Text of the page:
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EPA Water Rule Delayed; Some Midwest Farmers Pleased

Harvest Public Media, a Midwest-based reporting project, covers agriculture, from farms to food to fuel.
Harvest Public Media, a Midwest-based reporting project, covers agriculture, from farms to food to fuel.

Some Midwest farmers are welcoming a legal ruling that delays new rules concerning water pollution. As Harvest Public Media’s Kristofor Husted (HEW-sted) reports, the regulations had been slated to go into effect today (FRI).



The rules would give the Environmental Protection Agency power to regulate some streams and tributaries under the Clean Water Act. But a federal judge in North Dakota issued an injunction. That puts the rules on hold while 13 states sue the EPA. Many farmers and ranchers have maligned the rules for granting additional authority to the EPA. Blake Hurst, President of the Missouri Farm Bureau, says there has been uproar in parts of farm country.

“There’s tremendous concern from contractors, from farmers, from county road districts, from cities, from municipalities – tremendous concern about what the rule will mean to them. The EPA is totally isolated on this thing and they need to pull it.”

The EPA maintains the regulations are critical for the agency to protect downstream waters from pollution. Kristofor Husted. Harvest Public Media.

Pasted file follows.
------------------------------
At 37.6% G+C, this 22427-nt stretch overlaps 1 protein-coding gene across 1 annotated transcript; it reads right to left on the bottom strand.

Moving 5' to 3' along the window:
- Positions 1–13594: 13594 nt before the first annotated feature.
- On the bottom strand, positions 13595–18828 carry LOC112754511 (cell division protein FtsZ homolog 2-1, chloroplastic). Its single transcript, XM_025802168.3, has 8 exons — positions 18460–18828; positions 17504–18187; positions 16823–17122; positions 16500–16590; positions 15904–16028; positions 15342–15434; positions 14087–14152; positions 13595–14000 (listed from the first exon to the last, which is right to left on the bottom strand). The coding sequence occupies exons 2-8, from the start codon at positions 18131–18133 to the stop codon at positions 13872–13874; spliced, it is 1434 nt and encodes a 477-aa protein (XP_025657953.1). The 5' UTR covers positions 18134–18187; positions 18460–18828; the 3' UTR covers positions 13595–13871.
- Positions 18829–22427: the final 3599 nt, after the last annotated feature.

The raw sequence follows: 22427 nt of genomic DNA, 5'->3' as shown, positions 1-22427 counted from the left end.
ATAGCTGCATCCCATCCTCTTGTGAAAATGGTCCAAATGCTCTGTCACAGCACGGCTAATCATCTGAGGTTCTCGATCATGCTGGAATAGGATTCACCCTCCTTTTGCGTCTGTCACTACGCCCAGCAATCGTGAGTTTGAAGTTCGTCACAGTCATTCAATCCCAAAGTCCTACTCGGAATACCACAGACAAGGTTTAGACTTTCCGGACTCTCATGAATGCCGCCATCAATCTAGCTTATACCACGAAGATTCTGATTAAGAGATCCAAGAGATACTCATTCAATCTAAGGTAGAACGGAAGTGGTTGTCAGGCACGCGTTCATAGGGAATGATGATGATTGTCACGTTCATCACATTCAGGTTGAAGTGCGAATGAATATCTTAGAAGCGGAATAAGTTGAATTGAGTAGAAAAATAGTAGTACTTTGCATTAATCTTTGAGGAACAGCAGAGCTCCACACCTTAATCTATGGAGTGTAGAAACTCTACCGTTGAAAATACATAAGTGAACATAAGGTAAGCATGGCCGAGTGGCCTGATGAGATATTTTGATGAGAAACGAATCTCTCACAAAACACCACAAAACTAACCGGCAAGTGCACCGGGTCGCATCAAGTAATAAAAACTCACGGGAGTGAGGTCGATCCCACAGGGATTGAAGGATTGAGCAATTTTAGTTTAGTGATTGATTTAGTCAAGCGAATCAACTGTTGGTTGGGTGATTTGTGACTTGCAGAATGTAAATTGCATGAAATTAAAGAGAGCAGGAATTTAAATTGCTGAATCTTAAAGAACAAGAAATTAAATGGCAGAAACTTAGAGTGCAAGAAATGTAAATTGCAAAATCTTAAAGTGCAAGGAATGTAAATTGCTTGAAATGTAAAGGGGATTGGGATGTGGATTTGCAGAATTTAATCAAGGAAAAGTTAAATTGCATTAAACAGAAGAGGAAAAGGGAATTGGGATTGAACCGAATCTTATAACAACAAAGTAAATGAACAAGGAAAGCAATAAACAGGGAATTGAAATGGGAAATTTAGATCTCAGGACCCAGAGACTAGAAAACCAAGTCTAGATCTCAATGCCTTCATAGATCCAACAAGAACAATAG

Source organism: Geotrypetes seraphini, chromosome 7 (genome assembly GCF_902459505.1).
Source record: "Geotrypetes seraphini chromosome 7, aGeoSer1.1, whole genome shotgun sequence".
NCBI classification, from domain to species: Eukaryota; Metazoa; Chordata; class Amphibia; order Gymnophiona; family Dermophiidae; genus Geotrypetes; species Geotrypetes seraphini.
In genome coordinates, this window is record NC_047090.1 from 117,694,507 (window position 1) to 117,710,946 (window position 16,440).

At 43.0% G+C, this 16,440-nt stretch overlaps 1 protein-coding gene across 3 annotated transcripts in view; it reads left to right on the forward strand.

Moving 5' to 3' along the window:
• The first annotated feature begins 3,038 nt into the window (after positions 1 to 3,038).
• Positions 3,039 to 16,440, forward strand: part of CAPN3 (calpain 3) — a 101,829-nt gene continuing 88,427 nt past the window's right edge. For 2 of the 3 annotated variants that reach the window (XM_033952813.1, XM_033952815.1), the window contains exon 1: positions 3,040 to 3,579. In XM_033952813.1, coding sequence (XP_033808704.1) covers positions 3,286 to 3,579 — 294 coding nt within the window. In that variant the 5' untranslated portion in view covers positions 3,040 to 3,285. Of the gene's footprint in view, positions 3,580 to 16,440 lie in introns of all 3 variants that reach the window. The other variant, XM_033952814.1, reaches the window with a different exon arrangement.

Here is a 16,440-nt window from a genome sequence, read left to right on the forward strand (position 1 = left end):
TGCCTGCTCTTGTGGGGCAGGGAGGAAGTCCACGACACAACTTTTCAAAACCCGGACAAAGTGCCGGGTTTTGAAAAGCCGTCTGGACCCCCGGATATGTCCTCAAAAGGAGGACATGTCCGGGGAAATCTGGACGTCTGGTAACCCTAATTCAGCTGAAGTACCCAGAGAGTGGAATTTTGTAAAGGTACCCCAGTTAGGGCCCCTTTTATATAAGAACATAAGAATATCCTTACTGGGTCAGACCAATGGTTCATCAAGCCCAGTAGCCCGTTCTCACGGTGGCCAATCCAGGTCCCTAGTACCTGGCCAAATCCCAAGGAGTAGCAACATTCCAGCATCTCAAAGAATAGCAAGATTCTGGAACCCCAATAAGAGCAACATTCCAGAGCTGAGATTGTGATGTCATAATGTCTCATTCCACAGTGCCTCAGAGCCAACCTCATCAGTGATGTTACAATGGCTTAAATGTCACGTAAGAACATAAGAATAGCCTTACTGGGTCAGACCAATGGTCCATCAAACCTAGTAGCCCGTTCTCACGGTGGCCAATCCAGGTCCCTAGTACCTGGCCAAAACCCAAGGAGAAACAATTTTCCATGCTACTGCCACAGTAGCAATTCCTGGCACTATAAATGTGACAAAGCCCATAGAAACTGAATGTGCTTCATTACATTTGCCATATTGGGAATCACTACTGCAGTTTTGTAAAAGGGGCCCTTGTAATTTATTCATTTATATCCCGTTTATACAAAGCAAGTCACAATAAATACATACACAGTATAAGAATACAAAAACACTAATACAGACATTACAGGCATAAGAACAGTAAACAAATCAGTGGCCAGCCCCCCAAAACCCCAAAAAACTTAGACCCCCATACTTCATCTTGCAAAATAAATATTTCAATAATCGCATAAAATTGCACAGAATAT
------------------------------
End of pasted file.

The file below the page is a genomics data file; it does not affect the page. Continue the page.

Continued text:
Harvest Public Media is a reporting collaboration focused on issues of food, fuel and field. Based at KCUR in Kansas City, Harvest covers these agriculture-related topics through an expanding network of reporters and partner stations throughout the Midwest. Global demand for food and fuel is rising, and the push and pull for resources has serious ramifications for our country’s economic prosperity. What’s more, we all eat, so we all have a stake in how our food is produced In the Midwest, in particular, today’s emerging agenda for agriculture is headlined by climate change, food safety, biofuel production, animal welfare, water quality, and sustainability. By examining these local, regional and national issues and their implications with in-depth and unbiased reporting, Harvest is filling a critical information void. Most Harvest Public Media stories begin with radio — regular reports are aired on our member stations in the Midwest. But Harvest also explores issues through online analyses, television documentaries and features, podcasts, photography, video, blogs and social networking. We are committed to the highest journalistic standards. Click here to read our ethics policy.